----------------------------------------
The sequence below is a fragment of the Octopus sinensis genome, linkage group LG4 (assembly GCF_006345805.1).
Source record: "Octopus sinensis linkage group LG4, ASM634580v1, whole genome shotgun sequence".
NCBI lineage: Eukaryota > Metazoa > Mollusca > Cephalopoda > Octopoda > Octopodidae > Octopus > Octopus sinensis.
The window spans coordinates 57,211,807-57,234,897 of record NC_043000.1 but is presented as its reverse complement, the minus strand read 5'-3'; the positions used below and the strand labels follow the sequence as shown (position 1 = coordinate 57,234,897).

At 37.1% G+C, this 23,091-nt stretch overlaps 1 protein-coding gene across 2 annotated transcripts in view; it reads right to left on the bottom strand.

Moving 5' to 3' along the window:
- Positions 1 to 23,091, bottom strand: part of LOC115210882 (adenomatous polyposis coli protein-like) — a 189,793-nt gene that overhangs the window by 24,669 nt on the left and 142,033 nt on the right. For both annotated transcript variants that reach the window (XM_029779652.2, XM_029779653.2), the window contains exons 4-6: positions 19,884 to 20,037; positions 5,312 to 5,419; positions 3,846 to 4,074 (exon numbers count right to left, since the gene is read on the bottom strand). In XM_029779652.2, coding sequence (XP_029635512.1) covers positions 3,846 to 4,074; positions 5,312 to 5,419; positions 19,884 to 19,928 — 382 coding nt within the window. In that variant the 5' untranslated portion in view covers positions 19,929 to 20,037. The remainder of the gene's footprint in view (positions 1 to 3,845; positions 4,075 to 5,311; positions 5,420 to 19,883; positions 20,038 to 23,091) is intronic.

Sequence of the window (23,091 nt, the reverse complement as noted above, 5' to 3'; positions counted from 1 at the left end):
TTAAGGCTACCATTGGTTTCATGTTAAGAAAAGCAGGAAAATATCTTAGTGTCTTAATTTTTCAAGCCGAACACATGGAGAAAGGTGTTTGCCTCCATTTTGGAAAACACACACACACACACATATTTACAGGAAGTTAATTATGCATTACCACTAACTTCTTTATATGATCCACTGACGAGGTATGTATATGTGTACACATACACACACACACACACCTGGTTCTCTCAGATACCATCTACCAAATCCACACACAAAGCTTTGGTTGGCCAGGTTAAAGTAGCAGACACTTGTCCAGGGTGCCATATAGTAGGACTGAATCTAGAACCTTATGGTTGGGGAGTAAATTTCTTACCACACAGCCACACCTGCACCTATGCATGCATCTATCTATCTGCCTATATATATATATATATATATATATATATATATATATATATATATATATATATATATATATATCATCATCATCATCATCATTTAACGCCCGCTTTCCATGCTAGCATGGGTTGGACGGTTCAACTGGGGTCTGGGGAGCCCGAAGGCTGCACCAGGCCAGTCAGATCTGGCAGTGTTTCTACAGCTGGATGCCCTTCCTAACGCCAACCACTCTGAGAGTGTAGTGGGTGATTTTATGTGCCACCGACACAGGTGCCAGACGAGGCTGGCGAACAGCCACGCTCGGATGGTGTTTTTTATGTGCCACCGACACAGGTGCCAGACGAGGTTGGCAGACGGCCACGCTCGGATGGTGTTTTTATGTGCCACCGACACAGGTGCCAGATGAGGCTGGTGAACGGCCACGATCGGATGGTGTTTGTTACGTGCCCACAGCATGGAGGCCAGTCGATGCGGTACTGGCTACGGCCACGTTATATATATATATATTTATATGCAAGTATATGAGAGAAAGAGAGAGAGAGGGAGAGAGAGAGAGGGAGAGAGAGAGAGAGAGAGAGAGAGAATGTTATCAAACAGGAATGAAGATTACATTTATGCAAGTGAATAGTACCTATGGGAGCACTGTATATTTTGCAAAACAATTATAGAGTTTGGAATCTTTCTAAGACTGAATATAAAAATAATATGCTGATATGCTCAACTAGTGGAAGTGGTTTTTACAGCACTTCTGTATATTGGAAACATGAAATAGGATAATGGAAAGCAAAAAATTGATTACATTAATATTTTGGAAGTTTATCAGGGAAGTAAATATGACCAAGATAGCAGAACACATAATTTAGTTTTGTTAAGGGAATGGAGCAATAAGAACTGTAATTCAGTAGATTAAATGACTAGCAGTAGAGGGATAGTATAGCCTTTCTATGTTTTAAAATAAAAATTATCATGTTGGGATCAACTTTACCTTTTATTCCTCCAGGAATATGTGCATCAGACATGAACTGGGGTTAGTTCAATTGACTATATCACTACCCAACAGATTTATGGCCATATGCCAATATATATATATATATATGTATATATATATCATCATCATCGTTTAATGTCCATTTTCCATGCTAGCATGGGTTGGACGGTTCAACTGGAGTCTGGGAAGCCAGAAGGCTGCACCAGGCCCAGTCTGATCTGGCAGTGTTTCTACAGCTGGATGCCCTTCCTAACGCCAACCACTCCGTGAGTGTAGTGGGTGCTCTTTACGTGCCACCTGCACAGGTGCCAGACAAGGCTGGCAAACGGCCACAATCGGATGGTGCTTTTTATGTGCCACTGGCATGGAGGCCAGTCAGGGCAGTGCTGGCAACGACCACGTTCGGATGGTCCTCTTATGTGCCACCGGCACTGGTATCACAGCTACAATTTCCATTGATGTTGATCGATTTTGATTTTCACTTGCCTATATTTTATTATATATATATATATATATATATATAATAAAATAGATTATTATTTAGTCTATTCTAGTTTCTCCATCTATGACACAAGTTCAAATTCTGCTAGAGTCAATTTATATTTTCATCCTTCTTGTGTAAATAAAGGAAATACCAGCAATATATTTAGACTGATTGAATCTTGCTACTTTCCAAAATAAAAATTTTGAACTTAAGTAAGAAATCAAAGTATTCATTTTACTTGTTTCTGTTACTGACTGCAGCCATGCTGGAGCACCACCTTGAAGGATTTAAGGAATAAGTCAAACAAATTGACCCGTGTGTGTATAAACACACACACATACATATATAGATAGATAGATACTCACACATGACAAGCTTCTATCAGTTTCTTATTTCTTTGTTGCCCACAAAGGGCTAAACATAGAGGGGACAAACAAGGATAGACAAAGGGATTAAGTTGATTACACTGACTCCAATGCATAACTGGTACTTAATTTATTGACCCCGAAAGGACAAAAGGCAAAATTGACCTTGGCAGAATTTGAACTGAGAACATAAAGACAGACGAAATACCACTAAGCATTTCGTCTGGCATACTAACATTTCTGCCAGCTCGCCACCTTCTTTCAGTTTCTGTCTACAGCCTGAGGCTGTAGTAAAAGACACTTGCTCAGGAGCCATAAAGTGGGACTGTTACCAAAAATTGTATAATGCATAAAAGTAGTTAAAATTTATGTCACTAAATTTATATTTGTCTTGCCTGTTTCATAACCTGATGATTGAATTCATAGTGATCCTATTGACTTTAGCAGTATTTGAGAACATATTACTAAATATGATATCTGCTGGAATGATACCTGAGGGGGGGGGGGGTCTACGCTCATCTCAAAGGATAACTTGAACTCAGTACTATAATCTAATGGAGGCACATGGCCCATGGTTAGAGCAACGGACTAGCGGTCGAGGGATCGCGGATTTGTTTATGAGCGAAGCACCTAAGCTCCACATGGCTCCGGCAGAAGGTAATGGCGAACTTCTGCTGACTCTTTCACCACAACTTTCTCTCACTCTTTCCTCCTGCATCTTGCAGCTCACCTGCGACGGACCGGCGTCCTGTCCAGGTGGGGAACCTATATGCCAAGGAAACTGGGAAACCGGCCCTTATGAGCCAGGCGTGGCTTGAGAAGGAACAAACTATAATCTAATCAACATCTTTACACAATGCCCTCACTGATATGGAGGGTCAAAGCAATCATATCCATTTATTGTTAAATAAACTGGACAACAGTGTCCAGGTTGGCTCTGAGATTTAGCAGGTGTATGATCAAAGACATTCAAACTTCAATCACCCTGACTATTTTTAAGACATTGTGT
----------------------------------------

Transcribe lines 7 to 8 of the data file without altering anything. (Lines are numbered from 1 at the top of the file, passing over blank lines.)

- Positions 1 to 23,091, bottom strand: part of LOC115210882 (adenomatous polyposis coli protein-like) — a 189,793-nt gene that overhangs the window by 24,669 nt on the left and 142,033 nt on the right. For both annotated transcript variants that reach the window (XM_029779652.2, XM_029779653.2), the window contains exons 4-6: positions 19,884 to 20,037; positions 5,312 to 5,419; positions 3,846 to 4,074 (exon numbers count right to left, since the gene is read on the bottom strand). In XM_029779652.2, coding sequence (XP_029635512.1) covers positions 3,846 to 4,074; positions 5,312 to 5,419; positions 19,884 to 19,928 — 382 coding nt within the window. In that variant the 5' untranslated portion in view covers positions 19,929 to 20,037. The remainder of the gene's footprint in view (positions 1 to 3,845; positions 4,075 to 5,311; positions 5,420 to 19,883; positions 20,038 to 23,091) is intronic.

Sequence of the window (23,091 nt, the reverse complement as noted above, 5' to 3'; positions counted from 1 at the left end):